TEM images of b-In2S3 showing the shape changes from
oriented attachment self-assembly.
Schematic diagram showing the formation of nanotubes by
This journal is ? c The Royal Society of Chemistry 2010 Chem. Commun., 2010, 46, 2292–2294 | 2293
diameter could be controlled by changing the sulfur con- Download full-text
centration. Nanotubes with a 5.0 nm diameter were obtained
with a 1:1.5 molar ratio (In 0.1 g, S 0.014 g) (Fig. 4(a)). As the
sulfur concentration increased from 0.028 to 0.042 g, the
diameter decreased from 2.3 to 1.8 nm (Fig. 4(b) and (c)).
The diameter of the nanotubes could thus be controlled by
changing the sulfur concentration and suggests that as sulfur
concentration is increased, ligand molecules interact more
strongly due to an increase in the density of sulfur atoms
and the passivation of facets, resulting in thinner nanotubes.
Fig. 4(d) shows the UV-vis spectra of the b-In2S3nanotubes
with different diameters resulting from a change in sulfur
concentration. The absorption peak was slightly red-shifted
at a larger nanotube diameter and the absorption intensity of
the nanotubes with a thinner diameter showed a clear increase.
The nanotube samples (5.0, 2.3, 1.8 nm) had optical band gaps
of 1.94, 2.15 and 2.22 eV, which is in good agreement with the
reported value of 2.0–2.3 eV for bulk b-In2S3. The thinner
tubes had a larger band gap. Therefore, a binary chalcogenide
semiconductor shows a quantum size effect due to their size-
dependent properties, which is believed to be responsible for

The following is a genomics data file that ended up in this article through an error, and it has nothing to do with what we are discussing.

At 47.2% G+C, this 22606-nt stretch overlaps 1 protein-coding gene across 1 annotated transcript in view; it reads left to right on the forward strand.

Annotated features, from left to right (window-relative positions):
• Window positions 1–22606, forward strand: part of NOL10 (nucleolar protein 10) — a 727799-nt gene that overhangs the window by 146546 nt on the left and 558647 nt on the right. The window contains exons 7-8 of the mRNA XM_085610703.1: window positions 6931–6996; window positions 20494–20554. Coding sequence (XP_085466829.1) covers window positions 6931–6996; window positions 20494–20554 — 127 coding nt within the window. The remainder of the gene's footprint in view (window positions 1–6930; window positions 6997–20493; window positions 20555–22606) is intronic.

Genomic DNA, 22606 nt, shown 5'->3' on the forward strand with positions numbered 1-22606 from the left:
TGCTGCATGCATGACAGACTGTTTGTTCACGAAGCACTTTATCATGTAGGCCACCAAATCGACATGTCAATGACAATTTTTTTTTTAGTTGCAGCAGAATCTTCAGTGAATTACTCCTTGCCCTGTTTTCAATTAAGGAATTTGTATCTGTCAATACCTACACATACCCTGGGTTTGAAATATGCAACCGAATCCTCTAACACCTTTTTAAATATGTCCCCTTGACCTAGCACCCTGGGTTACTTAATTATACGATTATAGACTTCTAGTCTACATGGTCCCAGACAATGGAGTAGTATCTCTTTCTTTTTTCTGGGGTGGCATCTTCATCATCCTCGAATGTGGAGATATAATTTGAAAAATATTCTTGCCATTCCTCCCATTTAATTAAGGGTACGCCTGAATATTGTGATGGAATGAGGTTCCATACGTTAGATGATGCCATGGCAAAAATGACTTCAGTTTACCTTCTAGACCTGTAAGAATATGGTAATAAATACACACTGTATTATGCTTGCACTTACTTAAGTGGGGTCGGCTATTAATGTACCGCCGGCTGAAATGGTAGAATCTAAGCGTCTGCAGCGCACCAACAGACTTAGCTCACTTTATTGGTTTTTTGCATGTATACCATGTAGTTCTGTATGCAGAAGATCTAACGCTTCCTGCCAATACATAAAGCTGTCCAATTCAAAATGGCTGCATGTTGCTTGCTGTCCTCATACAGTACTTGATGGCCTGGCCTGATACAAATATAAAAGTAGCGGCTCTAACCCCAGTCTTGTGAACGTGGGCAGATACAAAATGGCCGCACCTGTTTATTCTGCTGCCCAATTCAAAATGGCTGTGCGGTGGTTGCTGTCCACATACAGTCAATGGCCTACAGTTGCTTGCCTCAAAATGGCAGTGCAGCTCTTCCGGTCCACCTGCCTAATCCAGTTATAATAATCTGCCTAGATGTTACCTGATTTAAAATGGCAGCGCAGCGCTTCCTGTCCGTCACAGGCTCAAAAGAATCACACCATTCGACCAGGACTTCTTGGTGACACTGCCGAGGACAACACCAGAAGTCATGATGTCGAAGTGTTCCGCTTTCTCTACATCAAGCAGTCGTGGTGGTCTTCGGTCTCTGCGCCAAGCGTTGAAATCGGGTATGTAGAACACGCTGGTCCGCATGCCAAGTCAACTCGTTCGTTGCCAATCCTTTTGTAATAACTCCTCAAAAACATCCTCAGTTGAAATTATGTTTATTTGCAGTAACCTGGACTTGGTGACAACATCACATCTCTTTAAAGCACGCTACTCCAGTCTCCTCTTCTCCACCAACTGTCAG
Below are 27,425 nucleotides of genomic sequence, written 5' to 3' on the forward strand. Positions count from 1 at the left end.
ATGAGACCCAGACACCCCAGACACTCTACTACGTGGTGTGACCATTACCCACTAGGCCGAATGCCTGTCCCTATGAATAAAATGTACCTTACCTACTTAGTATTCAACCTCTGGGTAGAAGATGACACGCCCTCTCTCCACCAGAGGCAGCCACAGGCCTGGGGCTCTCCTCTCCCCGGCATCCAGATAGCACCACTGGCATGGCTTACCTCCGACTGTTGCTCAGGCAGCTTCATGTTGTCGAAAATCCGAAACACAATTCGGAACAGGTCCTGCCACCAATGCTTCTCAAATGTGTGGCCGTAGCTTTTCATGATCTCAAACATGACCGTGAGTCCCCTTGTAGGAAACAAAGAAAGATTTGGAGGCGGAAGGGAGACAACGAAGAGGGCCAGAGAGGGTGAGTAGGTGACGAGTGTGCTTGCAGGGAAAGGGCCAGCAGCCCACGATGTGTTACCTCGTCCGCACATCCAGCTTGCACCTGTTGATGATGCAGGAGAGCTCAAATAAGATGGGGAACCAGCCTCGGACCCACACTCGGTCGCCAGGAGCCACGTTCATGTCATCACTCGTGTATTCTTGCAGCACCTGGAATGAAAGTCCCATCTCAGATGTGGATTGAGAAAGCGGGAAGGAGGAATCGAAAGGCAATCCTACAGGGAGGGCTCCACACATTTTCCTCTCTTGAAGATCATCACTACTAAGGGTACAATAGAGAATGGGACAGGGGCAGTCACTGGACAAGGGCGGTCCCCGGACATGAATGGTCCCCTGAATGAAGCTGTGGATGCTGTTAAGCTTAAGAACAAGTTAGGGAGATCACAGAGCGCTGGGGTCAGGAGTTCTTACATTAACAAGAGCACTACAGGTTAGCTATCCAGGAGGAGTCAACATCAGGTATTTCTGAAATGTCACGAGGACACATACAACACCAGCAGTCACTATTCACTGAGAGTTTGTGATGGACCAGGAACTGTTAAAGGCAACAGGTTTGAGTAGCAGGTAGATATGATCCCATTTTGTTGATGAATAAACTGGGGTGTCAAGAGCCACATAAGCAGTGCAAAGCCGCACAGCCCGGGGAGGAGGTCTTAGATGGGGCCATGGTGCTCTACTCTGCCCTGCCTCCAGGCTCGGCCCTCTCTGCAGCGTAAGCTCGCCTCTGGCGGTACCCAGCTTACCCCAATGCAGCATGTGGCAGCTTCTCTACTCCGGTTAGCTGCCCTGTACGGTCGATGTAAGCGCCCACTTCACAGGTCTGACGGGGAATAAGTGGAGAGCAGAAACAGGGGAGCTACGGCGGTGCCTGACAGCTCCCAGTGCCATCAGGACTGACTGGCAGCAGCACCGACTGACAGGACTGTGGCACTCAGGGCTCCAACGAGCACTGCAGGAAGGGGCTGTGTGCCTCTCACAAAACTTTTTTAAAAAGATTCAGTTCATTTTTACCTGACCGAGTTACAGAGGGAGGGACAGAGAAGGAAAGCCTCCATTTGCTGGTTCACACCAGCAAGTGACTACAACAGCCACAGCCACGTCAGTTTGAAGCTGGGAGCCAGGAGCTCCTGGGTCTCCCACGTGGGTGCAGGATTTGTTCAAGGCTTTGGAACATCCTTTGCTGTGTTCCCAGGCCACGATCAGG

the variety of band gaps of b-In2S3nanotubes compared to
bulk b-In2S3. Fig. 4(e) and (f) show examples of nanoparticles
grown at a reaction time of 10, 20 min with 0.042 g of sulfur.
In particular, nanoplates as building blocks were dispersed
and aggregated. However, when the reaction time is increased,
the steady growth of the nanoparticles was re-ordered into a
1D structure similar to the previous result. Comparing to
the previous result, particle formation was much faster than
that at low concentrations. Both the nanotube diameter and
reaction rate could be controlled by the sulfur concentration.
In summary, indium sulfide nanocrystals were synthesized
with various sizes and shapes according to the reaction time.
The oleylamine-capped nanoparticles helped control the shape
because oleylamine acts as a surfactant with a capping ligand.
The process allows uniform-size b-In2S3nanocrystals to be
obtained without a further size-selection process. Various
b-In2S3nanostructures with a range of shapes from hexagonal
nanoplates to nanotubes were obtained simply by changing
the reaction time, and the diameter of the nanotubes was
controlled by the sulfur concentration.
This study was partially funded by the BK21 Project of the
School of Advanced Materials Science & Engineering,
Basic Science Research Program through National Research
Foundation of Korea (NRF) funded by the Ministry of
Education. Science and Technology (2009–0083540), Samsung
Advanced Institute of Technology.
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nanotubes; the nanotube diameter decreases with increasing sulfur
concentration. (d) Optical absorption of b-In2S3 nanotubes with
different diameters. Shape evolution of the nanoparticles using
0.042 g of sulfur; 1.8 nm for (e) 10 min, (f) 20 min.
TEM images of (a) 5.0 nm, (b) 2.3 nm (c) 1.8 nm b-In2S3
2294 | Chem. Commun., 2010, 46, 2292–2294 This journal is ? c The Royal Society of Chemistry 2010